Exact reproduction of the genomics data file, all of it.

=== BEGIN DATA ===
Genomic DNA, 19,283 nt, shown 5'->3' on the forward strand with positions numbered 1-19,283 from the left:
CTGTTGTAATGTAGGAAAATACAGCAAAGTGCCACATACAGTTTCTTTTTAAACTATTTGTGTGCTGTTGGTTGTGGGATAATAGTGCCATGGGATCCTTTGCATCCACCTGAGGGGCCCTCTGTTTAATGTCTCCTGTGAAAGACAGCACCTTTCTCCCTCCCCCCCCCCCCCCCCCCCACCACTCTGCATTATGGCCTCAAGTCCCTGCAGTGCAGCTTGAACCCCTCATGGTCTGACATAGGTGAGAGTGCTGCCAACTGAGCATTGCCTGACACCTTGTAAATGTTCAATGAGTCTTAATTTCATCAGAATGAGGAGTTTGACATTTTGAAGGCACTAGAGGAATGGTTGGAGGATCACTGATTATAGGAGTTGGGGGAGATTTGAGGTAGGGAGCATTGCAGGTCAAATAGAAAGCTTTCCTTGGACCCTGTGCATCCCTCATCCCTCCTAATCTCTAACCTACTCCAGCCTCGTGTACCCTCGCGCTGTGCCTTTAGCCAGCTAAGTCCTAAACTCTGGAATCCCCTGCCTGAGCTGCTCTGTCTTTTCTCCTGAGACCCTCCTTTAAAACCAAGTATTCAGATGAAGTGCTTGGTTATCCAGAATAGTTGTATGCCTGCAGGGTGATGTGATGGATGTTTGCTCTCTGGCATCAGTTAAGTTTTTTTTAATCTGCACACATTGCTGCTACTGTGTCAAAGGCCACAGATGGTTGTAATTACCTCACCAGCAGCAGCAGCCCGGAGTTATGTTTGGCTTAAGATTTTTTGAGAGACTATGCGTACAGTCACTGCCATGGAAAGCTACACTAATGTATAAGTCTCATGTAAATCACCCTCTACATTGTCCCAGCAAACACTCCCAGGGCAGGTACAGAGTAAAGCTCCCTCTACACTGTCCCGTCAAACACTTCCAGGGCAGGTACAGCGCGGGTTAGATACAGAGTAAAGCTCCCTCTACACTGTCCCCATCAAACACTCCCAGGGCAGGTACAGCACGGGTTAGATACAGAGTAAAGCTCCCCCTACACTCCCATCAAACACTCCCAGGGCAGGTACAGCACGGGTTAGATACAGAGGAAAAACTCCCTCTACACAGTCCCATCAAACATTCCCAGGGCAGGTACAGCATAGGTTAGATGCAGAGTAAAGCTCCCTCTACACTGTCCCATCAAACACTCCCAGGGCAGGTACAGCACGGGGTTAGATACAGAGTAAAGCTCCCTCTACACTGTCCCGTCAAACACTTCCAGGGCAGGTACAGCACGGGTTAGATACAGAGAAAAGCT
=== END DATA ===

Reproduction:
Genomic DNA, 19,283 nt, shown 5'->3' on the forward strand with positions numbered 1-19,283 from the left:
CTGTTGTAATGTAGGAAAATACAGCAAAGTGCCACATACAGTTTCTTTTTAAACTATTTGTGTGCTGTTGGTTGTGGGATAATAGTGCCATGGGATCCTTTGCATCCACCTGAGGGGCCCTCTGTTTAATGTCTCCTGTGAAAGACAGCACCTTTCTCCCTCCCCCCCCCCCCCCCCCCCACCACTCTGCATTATGGCCTCAAGTCCCTGCAGTGCAGCTTGAACCCCTCATGGTCTGACATAGGTGAGAGTGCTGCCAACTGAGCATTGCCTGACACCTTGTAAATGTTCAATGAGTCTTAATTTCATCAGAATGAGGAGTTTGACATTTTGAAGGCACTAGAGGAATGGTTGGAGGATCACTGATTATAGGAGTTGGGGGAGATTTGAGGTAGGGAGCATTGCAGGTCAAATAGAAAGCTTTCCTTGGACCCTGTGCATCCCTCATCCCTCCTAATCTCTAACCTACTCCAGCCTCGTGTACCCTCGCGCTGTGCCTTTAGCCAGCTAAGTCCTAAACTCTGGAATCCCCTGCCTGAGCTGCTCTGTCTTTTCTCCTGAGACCCTCCTTTAAAACCAAGTATTCAGATGAAGTGCTTGGTTATCCAGAATAGTTGTATGCCTGCAGGGTGATGTGATGGATGTTTGCTCTCTGGCATCAGTTAAGTTTTTTTTAATCTGCACACATTGCTGCTACTGTGTCAAAGGCCACAGATGGTTGTAATTACCTCACCAGCAGCAGCAGCCCGGAGTTATGTTTGGCTTAAGATTTTTTGAGAGACTATGCGTACAGTCACTGCCATGGAAAGCTACACTAATGTATAAGTCTCATGTAAATCACCCTCTACATTGTCCCAGCAAACACTCCCAGGGCAGGTACAGAGTAAAGCTCCCTCTACACTGTCCCGTCAAACACTTCCAGGGCAGGTACAGCGCGGGTTAGATACAGAGTAAAGCTCCCTCTACACTGTCCCCATCAAACACTCCCAGGGCAGGTACAGCACGGGTTAGATACAGAGTAAAGCTCCCCCTACACTCCCATCAAACACTCCCAGGGCAGGTACAGCACGGGTTAGATACAGAGGAAAAACTCCCTCTACACAGTCCCATCAAACATTCCCAGGGCAGGTACAGCATAGGTTAGATGCAGAGTAAAGCTCCCTCTACACTGTCCCATCAAACACTCCCAGGGCAGGTACAGCACGGGGTTAGATACAGAGTAAAGCTCCCTCTACACTGTCCCGTCAAACACTTCCAGGGCAGGTACAGCACGGGTTAGATACAGAGAAAAGCT